I read something the other day that really pissed me off. Well, I say pissed me off, it left me mildly miffed for about the length of a train journey but that was still more emotion than normally emanates from me of a weekday.
What got my goat was this: in the Evening Standard there was a piece by David Sexton on Howard Jacobson winning the Man Booker Prize. This article/review (he didn’t think it was very funny, basically) picked out some comments made about the author’s relationship with the prize by prominent Jewish columnists. Giles Coren made the point that no Jewish man had won the award in its 40-plus-year history (neglecting to mention that two Jewish women had) and Jonathan Freedland was quoted for this nugget:
‘The long exclusion of Anglo-Jewry’s greatest living novelist was not just a slight on him but, indirectly, on our whole community.’
What? Are we really supposed to believe that a series of Man Booker judging panels, comprised every year of completely different people, had deliberately chosen to exclude Jacobson and that this is in some way linked to his religion and/or culture? That is what the quote suggests, isn’t it – or am I reading it wrong? That by ignoring Jacobson’s work to date the judges were in some way commenting in a wider sense on the whole Jewish community?
Could a more simple explanation be that none of his other books were up to snuff?
Or that his previous work simply didn’t appeal to the judges on duty in that particular year?
At this point I should come clean and admit that I have never read a novel by Howard Jacobson - or, to be more precise, I have never finished a novel by Howard Jacobson – so I am not qualified to comment on the relevant merits of one of his books compared to another. I tried The Making of Henry when his then publisher, Jonathan Cape, sent me an advance copy during my time at Waterstone’s. The proof was splattered with hyperbolic quotes and I was urged, almost begged, to read it as it was one of the best novels they had published in years and was the book that was going to finally break the author in to the big time. I got about 100 pages in and thought it was, you know, sort of OK. It was decent enough but nothing amazing, in my humble opinion. So I put it down and moved on. I have dipped in to some of his books since but none of them have ever tempted me to do any more than that.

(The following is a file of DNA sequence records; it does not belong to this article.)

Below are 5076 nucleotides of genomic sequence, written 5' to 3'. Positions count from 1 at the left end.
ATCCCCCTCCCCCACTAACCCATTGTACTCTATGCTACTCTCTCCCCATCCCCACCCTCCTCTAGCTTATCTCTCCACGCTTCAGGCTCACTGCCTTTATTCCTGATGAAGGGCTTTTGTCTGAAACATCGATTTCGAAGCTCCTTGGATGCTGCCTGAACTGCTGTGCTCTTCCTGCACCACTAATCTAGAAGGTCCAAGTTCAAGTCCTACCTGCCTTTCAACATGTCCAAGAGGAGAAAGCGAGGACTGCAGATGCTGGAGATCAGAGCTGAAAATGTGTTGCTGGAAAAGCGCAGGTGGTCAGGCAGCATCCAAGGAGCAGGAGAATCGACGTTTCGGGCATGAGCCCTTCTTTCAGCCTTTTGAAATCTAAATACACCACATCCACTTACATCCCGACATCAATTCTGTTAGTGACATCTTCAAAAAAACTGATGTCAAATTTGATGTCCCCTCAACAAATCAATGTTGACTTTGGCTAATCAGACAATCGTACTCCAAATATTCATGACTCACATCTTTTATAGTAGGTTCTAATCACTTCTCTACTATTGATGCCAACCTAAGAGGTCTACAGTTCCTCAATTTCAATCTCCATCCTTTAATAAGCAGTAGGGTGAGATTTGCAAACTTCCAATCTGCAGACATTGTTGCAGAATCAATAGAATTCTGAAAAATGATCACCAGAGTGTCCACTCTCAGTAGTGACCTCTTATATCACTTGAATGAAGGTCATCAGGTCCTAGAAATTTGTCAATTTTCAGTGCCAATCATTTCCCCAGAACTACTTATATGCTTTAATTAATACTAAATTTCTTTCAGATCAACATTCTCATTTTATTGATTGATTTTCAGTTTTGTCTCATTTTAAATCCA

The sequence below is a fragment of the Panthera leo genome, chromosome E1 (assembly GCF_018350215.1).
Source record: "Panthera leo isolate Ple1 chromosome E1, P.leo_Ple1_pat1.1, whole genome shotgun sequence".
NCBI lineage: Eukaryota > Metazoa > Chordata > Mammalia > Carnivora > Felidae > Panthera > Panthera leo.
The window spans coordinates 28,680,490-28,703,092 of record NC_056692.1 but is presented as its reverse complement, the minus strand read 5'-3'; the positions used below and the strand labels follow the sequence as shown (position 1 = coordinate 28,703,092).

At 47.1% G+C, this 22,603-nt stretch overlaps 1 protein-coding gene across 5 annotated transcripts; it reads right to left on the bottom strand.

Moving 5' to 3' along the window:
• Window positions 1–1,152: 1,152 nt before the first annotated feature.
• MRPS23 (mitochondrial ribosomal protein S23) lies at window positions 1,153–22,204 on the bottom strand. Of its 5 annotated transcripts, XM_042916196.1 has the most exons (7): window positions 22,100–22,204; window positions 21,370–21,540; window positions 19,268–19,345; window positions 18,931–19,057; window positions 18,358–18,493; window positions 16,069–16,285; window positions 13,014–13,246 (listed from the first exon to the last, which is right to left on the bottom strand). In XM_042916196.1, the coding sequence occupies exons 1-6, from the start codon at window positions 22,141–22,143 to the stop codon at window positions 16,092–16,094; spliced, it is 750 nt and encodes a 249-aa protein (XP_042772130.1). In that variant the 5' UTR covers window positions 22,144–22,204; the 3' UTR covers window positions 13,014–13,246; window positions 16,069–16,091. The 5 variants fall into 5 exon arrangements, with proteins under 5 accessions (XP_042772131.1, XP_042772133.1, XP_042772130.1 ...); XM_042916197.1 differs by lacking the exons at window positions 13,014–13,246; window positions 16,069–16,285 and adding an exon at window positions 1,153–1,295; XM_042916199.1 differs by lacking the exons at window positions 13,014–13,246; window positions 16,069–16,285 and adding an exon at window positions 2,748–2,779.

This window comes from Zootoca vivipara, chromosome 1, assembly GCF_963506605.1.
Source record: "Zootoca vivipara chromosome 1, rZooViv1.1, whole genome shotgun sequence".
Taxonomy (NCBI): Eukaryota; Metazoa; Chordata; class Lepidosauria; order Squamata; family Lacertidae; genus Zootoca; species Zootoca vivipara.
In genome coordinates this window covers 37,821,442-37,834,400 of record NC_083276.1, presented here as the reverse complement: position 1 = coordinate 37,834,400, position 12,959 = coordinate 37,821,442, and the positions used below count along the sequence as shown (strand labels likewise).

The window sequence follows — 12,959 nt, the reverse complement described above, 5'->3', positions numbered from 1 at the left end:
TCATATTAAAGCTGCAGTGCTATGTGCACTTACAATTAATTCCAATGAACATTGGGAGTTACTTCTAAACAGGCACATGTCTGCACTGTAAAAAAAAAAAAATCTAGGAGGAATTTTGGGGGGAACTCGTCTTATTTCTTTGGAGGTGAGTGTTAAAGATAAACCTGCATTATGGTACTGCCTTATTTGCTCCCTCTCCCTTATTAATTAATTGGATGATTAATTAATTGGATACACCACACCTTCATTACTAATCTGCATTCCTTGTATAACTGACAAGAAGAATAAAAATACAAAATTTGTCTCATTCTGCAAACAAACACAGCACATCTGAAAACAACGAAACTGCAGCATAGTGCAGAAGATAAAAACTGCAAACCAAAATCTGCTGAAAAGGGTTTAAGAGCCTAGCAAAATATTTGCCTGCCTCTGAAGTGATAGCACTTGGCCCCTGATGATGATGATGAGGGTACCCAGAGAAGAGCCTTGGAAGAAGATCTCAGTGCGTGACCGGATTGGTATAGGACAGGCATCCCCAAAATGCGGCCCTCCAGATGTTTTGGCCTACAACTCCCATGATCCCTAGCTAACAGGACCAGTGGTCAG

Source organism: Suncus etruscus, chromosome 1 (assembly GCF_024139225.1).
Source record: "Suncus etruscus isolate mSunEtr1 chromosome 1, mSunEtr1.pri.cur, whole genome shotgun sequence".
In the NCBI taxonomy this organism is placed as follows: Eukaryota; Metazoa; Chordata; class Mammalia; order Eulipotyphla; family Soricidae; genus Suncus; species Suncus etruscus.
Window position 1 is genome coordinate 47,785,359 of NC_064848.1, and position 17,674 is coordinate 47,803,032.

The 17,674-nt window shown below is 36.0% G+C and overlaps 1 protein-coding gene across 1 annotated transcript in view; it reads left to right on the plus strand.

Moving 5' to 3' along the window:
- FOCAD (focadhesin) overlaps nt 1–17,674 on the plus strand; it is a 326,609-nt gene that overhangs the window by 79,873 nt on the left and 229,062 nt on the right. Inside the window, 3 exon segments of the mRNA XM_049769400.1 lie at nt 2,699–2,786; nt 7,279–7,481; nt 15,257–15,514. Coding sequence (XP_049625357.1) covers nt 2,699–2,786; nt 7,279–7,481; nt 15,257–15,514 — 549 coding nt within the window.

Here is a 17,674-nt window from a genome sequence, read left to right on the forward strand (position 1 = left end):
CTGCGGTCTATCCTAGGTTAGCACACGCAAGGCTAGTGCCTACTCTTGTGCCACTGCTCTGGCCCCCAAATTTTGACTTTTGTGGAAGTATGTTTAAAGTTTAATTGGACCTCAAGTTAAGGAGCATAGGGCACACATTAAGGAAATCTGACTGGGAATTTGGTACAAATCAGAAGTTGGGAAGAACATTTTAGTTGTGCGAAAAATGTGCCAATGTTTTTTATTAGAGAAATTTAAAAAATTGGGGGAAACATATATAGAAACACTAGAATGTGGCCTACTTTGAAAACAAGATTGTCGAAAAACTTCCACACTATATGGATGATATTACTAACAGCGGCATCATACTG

I realise that this is just my view but ask yourself this, when is the last time someone said to you ‘you really must read the new Howard Jacobson novel, it is fucking amazing’? Seriously, has that ever happened? ‘It’s funny’, ‘it’s really good’, ‘it is worth a read’, these phrases may have been used but I have never had anyone rave to me about a Jacobson novel who wasn’t either a) his publisher or b) his agent, and I have had hundreds of people rave to me about hundreds of authors over the years.